The Maternal-Infant Research on Environmental Chemicals (MIREC) Study was established to obtain national biomonitoring data for pregnant women and their infants and to examine potential adverse health effects of prenatal exposure to environmental chemicals on pregnancy and infant health. Biomonitoring is the measurement of a chemical substance (or break-down products of that substance) in human tissues or fluids. Measurements are usually taken in blood and urine, and sometimes in hair, saliva, or human milk. In this study Health Canada researchers participated in the recruitment and analysis of samples from approximately 2000 women during their first trimester of pregnancy from 10 sites across Canada and followed through to delivery. Questionnaires administered during pregnancy and post-delivery collected information on occupation, lifestyle, medical history, environmental exposures and diet. Information on the pregnancy and the infant were collected from medical charts. Maternal blood, urine, hair and milk as well as cord blood and infant meconium were collected and analysed for several environmental chemicals and nutrients. Additional samples were stored in the study's biobank.
MIREC participants tended to smoke less, be older and have a higher education level than national averages. The MIREC study, while smaller in number of participants than several international studies, has one of the most extensive datasets on prenatal exposure to multiple environmental chemicals in the world. The data, samples collected, and follow-up studies will make the MIREC research platform a significant resource for examining potential adverse health effects of prenatal exposure to environmental chemicals. Additionally, Health Canada will use the results of this study to inform future risk assessments and risk management of environmental chemicals, especially regarding exposures during pregnancy. Results of this research are published in the journal Paediatric and Perinatal Epidemiology (2013 Jul;27(4):415-25).
Phthalate and Bisphenol A Exposure among Pregnant Women in Canada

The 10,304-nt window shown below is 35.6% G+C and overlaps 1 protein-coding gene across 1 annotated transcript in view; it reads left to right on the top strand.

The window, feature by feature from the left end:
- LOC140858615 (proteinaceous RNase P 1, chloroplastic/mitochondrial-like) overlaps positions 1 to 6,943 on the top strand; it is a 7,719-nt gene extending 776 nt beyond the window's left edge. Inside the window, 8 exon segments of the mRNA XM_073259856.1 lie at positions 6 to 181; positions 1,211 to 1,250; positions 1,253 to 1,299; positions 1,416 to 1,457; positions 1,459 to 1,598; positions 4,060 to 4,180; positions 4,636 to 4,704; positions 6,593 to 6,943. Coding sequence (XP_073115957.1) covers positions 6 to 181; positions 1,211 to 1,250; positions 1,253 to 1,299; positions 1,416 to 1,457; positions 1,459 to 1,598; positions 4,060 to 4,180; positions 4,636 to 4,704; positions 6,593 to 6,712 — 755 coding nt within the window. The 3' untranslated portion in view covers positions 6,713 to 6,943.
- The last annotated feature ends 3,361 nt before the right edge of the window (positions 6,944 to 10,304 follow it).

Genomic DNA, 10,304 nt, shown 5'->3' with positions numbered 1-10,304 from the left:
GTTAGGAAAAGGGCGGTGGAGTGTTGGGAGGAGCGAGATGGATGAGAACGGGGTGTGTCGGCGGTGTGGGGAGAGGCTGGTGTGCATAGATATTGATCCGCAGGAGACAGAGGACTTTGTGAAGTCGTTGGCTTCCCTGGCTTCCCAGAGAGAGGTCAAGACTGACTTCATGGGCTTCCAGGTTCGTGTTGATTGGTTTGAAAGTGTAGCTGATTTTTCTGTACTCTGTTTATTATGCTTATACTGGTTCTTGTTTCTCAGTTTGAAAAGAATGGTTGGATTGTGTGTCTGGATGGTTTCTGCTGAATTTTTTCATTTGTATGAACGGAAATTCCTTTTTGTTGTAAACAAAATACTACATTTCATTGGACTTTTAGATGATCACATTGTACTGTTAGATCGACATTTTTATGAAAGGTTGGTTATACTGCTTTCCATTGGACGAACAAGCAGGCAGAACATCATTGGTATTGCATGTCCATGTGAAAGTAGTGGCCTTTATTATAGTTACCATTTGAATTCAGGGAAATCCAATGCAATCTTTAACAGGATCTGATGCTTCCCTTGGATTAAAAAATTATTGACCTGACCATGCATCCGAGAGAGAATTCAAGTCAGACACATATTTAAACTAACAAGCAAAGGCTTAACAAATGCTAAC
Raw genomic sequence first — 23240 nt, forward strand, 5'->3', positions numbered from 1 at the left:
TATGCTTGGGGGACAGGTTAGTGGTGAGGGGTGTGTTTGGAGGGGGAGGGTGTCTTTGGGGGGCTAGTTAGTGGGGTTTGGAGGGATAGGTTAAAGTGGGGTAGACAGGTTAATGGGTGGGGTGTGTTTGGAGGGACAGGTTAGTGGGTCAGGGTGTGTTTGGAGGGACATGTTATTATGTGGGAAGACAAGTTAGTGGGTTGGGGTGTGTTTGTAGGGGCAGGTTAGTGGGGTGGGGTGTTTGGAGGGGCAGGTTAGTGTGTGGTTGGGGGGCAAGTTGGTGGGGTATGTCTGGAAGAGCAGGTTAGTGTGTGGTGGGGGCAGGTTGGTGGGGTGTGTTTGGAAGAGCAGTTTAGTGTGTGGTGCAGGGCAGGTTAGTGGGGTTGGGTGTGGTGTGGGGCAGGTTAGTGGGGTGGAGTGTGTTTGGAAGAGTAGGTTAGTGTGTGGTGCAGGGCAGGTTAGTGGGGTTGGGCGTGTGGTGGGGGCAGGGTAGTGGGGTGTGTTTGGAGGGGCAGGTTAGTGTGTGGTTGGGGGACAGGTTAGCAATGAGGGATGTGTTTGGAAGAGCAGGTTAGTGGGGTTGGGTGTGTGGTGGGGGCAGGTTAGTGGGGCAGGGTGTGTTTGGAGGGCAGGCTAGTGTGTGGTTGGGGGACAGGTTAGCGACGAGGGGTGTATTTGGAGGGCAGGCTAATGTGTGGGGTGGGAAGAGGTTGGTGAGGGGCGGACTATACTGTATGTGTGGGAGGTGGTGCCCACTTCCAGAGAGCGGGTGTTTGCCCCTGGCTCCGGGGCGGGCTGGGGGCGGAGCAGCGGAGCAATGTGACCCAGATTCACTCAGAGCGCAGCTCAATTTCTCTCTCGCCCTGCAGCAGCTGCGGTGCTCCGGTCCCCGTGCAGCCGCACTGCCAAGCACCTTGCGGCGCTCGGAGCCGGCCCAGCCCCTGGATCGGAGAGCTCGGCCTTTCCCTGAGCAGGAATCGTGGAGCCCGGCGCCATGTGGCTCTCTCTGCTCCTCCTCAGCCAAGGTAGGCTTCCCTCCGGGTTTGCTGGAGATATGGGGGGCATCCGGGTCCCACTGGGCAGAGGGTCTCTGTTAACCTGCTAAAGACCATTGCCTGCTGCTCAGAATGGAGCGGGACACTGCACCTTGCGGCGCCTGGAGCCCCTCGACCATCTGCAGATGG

Health Canada collects population biomonitoring data in order to obtain direct estimates of chemical exposures that help to inform sound decision-making about health risks to Canadians. Bisphenol A (BPA) and phthalates are two groups of chemicals commonly measured in urine in population surveys; however, Canadian data for pregnant women are limited. These chemicals were measured in first trimester urine samples from approximately 2,000 Canadian women in the Maternal-Infant Research on Environmental Chemicals (MIREC) Study. Approximately 90% of the women had detectable levels of BPA. An analysis of urinary concentrations of BPA by maternal characteristics showed that concentrations: (1) decreased with increasing maternal age, (2) were higher in current smokers or women who quit during pregnancy compared to never smokers, and (3) tended to be higher in women who provided a fasting urine sample, were born in Canada, and had lower incomes and education. Some phthalates were commonly found in maternal urine and others were rarely found. This study provides the first biomonitoring results for a large population of pregnant women sampled in the first trimester of pregnancy. The results indicate that exposure amongst this population of pregnant women to these chemicals is comparable to, and in some cases lower than, that observed in a national survey of women of reproductive age in Canada - the Canadian Health Measures Survey. These results on human exposure levels will be used to inform risk assessment and risk management activities related to these chemicals. This research is published in the journal Environment International (2014 Jul 68:55-65).